Lectins In Your Food

By Project Wellness Now

There’s a new enemy at hand in the health world, threatening the health of millions. It’s not gluten, fat, or dairy… it’s lectins. And if you believe what’s being said about lectins, you may end up poisoning yourself if you’re not careful with your diet.


What are Lectins?

Lectins are real. They’re proteins which are present throughout nature (in both plants and animals) and they’re found in about 30 percent of the food we eat. In the body, they cause cells to stick together, so they are labeled by scientists as ‘agglutinins’. We’ll call it ‘stickiness’.

Lectins can be found in beans, grains, fruit, spices, dry cereals, nuts, and more. Again, they are quite prevalent in diets around the world. You’ve probably eaten a fair amount of lectins today already, in fact.

So, what would be the problem with that?


What are the Dangers of Lectins?

If the health writers of the internet can be believed, lectins are responsible for some of the most prevalent health issues plaguing the world today: obesity, inflammation, heart disease, irritable bowel syndrome, and rheumatoid arthritis. Some bloggers also claim that the gut problems caused by lectins can lead to autoimmune disease.



Some lectins are so hard to digest that they pass through the digestive system largely unchanged, entering our circulatory systems, where they wreak havoc with health.

Eliminating lectin-containing food from your diet, therefore, could result in a long list of health benefits, according to bloggers who’ve joined the anti-lectin movement.


Is This a Fad?

Unless you stay current with health news, you may not know that going ‘lectin-free’ is the new ‘gluten-free’. It’s a movement that’s gaining ground quickly, but there’s a lot of disinformation about lectins out there.

lectins in your diet

The Plant Paradox: The Hidden Dangers in “Healthy” Foods That Cause Disease and Weight Gain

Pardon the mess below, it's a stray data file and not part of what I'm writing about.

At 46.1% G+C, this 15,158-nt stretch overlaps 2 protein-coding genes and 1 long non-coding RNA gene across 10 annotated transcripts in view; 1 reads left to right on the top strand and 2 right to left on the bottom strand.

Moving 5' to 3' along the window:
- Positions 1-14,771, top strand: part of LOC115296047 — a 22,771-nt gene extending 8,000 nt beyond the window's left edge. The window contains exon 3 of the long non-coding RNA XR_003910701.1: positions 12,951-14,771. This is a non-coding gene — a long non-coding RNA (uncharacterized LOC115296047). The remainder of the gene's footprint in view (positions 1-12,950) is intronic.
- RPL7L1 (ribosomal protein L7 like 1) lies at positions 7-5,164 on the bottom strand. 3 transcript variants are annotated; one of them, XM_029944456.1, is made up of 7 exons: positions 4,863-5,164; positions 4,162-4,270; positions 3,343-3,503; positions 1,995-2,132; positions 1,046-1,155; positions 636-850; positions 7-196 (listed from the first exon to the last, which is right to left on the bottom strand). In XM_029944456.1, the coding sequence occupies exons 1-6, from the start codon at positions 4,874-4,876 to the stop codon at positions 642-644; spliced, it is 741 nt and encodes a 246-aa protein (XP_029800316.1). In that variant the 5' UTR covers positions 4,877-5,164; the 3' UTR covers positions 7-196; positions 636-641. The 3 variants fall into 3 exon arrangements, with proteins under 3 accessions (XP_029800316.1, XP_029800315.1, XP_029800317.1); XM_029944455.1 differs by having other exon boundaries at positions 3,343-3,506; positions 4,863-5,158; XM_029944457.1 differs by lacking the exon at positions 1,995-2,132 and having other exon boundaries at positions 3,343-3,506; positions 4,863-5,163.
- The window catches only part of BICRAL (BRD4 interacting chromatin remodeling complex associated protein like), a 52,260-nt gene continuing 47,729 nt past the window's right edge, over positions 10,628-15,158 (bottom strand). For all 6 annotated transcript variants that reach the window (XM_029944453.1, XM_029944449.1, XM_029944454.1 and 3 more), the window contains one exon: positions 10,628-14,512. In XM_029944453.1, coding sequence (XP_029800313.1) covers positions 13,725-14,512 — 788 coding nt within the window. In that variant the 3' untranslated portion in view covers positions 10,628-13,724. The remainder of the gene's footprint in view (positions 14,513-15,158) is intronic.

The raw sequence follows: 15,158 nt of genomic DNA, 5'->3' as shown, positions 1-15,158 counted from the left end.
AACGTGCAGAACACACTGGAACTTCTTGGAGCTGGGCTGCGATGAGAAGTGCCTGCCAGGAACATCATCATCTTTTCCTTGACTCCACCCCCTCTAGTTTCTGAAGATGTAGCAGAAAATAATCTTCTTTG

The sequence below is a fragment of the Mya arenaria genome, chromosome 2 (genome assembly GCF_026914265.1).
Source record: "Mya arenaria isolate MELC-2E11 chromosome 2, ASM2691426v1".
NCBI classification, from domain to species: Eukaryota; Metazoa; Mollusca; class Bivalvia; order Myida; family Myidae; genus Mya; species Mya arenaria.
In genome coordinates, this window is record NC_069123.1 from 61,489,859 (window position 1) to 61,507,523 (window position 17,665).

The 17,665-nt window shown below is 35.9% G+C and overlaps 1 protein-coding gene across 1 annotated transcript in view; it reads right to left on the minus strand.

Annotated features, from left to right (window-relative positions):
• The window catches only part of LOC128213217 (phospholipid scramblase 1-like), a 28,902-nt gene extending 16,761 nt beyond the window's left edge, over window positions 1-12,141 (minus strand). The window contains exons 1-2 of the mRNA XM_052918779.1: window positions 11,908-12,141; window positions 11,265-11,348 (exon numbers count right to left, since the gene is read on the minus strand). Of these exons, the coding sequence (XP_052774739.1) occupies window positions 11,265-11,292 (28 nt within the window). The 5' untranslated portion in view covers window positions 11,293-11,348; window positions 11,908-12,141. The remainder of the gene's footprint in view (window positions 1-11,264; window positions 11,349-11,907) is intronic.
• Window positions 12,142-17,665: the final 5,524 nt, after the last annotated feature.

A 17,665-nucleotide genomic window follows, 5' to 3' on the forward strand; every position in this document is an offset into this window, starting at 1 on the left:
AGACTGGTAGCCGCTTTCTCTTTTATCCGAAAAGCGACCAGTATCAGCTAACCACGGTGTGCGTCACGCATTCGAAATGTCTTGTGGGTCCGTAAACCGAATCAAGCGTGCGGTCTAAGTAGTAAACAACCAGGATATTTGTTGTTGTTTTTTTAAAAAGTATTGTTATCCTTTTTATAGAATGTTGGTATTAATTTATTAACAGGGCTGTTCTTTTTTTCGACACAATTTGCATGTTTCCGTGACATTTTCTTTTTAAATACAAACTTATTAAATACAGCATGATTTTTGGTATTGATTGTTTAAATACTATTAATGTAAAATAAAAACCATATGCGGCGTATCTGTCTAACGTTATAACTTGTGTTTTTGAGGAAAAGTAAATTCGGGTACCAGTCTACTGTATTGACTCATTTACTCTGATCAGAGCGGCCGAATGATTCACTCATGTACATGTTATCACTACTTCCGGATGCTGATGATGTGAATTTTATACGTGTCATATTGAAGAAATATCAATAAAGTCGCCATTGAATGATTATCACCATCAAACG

If you were to plot worldwide interest in lectins, you’d see a noticeable spike in interest beginning within the last year:

If we could point to a single source of this recent lectin obsession, it would Dr. Steven Gundry and his book, The Plant Paradox: The Hidden Dangers in ‘Healthy’ Food That Cause Disease and Weight Gain’. It was published April 2017, smack dab in the center of that trend spike.

In his lectin-bashing book, Dr. Gundry explains that lectins are ‘antinutrients’. They bind to cells in your intestinal wall making it difficult for that wall to do its job (absorbing nutrients). This sets off an imbalance with your gut microbes. That, says Dr. Gundry, can lead to heart disease.


Not all Lectins are Alike

There’s just one problem with Dr. Gundry’s theories (which, by the way, are unproven on humans in scientific labs). There are lots of different types of lectins and only some are toxic.

In fact, some are not only non-toxic, but they may be good for you. It’s due to that ‘stickiness’ mentioned earlier. Lectins have been found to possibly have anti-cancer properties and anti-tumor properties.

Saying lectins are toxic is like saying mold is toxic. But we eat cheese, don’t we? Not all mold is toxic and not all lectins are, either.


Are Any Lectins Really That Bad for You?

There is actually some truth behind all this fear mongering. Lectins can, in some circumstances, be bad for you. In research published by the U.S. National Institutes of Health, lectins are stated to be harmful to intestinal health.

Eating lots of lectins on a regular basis can indeed lead to damage of the lining of your digestive system, states the research report.


Here’s a Better Way to Look at Lectins

lectins in foodLectins can indeed be bad for you but the catch is this: modern diets rarely consist of enough toxic lectins for people to worry about. When was the last time you ate a raw kidney bean, much less a whole pile of them? Or even an under-cooked kidney bean?

Deemed one of the worst offenders in the lectin judicial court, the improperly-prepared kidney bean presents little threat in real life. So, unless you’re about to eat the equivalent of a handful of raw kidney beans, lectins probably don’t post the most serious threat to your health.